5. Indiana struggles in non-conference play before finding its footing in the Big Ten

Indiana has talent, but its best players aren’t guys who are able to create their own shots, and the Hoosiers’ point guard situation is murky at best.

Thomas Bryant and OG Anunoby are joys to watch; limbs are flying around, rims are rocking and crowds are going berserk when these two take the floor. But both players need a point guard to deliver them the ball, and James Blackmon Jr. is a great individual scorer that leaves much to be desired as a playmaker. IU will need to rely on Pitt transfer Josh Newkirk, who is unproven, and Robert Johnson, a capable secondary ball-handler who is a shooting guard by trait.

The Hoosiers have too much talent to stay dormant for long, but with non-conference tilts against Kansas, North Carolina and Butler, expect some early turbulence.

6. Sean Miller finally makes his first Final Four

If you get enough spins at the wheel, you’re bound to strike at some point. Arizona has very good teams every year, but the Wildcats have yet to escape the Elite Eight under Miller. There’s reason to think that changes this year.

For starters, Arizona has ridiculous depth at the guard position. Parker Jackson-Cartwright, Kadeem Allen and Allonzo Trier were all good players last season, and the Wildcats add two stud freshmen in Rawle Alkins and Kobi Simmons.

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Last season, Trier got injured, and Arizona struggled when he did. A multi-dimensional offensive player with a bulldog mentality, Trier averaged 14.8 points per game and got to the free-throw line 5.4 times per contest last season. He’s the captain of this ship, and Arizona also boasts two outstanding frontcourt newcomers in Ray Smith and Lauri Markkanen.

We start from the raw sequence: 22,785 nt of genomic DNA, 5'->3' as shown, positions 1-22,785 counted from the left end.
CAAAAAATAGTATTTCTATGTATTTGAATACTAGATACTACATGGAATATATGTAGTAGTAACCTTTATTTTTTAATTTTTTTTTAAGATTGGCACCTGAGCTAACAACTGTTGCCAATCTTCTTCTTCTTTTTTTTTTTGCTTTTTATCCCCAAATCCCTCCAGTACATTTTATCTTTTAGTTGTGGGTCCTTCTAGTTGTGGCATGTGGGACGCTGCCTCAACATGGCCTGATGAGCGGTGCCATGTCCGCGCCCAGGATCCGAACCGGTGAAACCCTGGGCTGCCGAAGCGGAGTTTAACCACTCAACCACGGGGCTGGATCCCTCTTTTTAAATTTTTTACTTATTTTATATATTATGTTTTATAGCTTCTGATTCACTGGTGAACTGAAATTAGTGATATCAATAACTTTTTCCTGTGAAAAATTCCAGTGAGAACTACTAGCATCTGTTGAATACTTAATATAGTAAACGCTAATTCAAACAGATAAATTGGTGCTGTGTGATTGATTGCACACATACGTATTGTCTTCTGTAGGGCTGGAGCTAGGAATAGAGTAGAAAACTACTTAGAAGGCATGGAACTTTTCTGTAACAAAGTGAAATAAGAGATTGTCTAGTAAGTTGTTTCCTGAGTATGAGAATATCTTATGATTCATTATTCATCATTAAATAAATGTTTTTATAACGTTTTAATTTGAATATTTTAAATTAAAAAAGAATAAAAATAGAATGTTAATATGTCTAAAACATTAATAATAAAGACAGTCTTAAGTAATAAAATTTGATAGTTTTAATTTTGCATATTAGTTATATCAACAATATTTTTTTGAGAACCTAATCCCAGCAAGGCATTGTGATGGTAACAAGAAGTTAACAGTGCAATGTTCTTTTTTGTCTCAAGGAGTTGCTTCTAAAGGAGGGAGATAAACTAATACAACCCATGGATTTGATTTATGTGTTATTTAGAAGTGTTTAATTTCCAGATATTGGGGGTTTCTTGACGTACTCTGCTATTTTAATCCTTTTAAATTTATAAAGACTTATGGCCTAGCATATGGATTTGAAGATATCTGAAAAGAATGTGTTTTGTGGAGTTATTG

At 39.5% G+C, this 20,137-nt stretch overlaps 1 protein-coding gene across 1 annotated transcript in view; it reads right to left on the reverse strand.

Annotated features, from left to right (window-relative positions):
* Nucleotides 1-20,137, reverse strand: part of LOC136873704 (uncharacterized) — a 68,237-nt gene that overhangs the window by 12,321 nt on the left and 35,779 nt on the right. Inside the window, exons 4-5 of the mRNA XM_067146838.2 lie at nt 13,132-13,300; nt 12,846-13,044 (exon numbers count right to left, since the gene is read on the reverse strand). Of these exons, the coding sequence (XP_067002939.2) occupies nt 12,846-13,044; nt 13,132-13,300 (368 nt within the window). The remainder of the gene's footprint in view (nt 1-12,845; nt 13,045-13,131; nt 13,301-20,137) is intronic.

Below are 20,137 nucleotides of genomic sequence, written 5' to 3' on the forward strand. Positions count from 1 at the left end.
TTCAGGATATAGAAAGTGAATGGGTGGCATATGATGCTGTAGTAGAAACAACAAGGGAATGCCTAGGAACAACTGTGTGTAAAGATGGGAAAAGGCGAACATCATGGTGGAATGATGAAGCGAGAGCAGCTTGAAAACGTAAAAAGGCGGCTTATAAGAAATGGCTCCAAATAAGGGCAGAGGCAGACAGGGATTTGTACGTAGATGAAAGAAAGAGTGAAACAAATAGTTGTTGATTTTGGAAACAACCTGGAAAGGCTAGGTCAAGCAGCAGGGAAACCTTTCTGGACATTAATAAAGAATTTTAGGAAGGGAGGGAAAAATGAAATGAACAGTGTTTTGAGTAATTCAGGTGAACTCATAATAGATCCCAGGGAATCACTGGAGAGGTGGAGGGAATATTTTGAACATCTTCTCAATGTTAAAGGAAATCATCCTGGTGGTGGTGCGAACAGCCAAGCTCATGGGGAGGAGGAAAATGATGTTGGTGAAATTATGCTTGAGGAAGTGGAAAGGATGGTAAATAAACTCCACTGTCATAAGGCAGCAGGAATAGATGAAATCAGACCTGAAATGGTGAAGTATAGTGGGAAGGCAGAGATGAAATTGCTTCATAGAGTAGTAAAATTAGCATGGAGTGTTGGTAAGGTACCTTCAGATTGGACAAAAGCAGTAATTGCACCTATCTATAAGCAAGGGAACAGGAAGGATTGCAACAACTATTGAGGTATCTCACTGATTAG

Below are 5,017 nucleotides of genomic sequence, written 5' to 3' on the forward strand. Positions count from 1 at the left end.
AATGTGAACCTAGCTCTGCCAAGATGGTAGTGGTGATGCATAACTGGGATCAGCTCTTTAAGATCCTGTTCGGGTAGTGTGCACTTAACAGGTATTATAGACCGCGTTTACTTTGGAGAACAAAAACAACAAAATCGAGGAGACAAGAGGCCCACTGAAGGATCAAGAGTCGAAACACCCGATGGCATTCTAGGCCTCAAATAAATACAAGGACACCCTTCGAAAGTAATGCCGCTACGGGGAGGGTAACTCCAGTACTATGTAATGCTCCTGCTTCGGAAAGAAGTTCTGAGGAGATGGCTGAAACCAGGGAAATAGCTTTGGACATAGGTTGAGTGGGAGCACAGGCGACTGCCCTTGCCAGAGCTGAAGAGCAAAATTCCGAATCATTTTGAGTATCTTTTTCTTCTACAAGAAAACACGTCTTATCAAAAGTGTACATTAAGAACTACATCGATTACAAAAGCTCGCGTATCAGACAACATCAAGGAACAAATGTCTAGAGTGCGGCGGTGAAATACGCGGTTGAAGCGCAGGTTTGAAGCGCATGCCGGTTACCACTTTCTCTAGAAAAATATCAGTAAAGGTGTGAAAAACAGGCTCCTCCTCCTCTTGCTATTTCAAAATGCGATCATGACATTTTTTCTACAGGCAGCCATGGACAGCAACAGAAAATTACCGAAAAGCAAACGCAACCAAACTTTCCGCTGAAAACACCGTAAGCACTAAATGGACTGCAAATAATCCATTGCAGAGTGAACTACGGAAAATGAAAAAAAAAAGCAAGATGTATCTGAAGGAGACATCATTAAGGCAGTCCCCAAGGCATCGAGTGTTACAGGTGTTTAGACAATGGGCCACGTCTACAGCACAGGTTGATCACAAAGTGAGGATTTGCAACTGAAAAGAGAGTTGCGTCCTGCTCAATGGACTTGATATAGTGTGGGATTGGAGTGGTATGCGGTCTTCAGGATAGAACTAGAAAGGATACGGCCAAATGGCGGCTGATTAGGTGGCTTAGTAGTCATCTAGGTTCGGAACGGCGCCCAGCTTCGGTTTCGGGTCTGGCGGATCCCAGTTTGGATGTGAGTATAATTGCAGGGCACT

Outside of Kentucky and Duke, no team has the type of incoming talent that Arizona does. This could be the year the Wildcats get over the hump.

7. Not only does Kansas win its 13th straight Big 12 title, but it does so in a landslide

Who’s challenging this Kansas team from the Big 12? Texas is young, athletic and talented, but Shaka Smart’s Longhorns don’t have the personnel to hang with the Jayhawks over an extended sample size. And Texas is probably the second-best team in the league.

West Virginia, Iowa State and Oklahoma all suffered huge losses from last season, and it wouldn’t be shocking to see the Jayhawks run away with the conference title this year. Star freshman Josh Jackson joins a hungry veteran squad with high-caliber returners at every position.

8. Joel Berry becomes a better player than Marcus Paige ever was was at North Carolina

Paige’s struggles near the end of last season were well documented, and Berry looked like the better point guard during 2016-17.

But Paige was elite during stretches of his career in Chapel Hill. Even so, Berry could be better. He averaged 12.8 points and 3.8 assists per game last season on 38.2 percent shooting from 3-point range, and his usage rate should skyrocket in 2016-17. A 17/4/5 stat line with high percentages and stout defense isn’t out of the question for the junior floor general.

*Check back for parts two, three and four in the coming days

Joe Boozell has been a college basketball writer for NCAA.com since 2015. His work has also appeared in Bleacher Report, FOXSports.com and NBA.com. Joe’s claim to fame since joining NCAA.com: he’s predicted the correct national championship game twice… and picked the wrong winner both times. Growing up, Joe squared off against both Anthony Davis and Frank Kaminsky in the Chicagoland basketball scene. You can imagine how that went.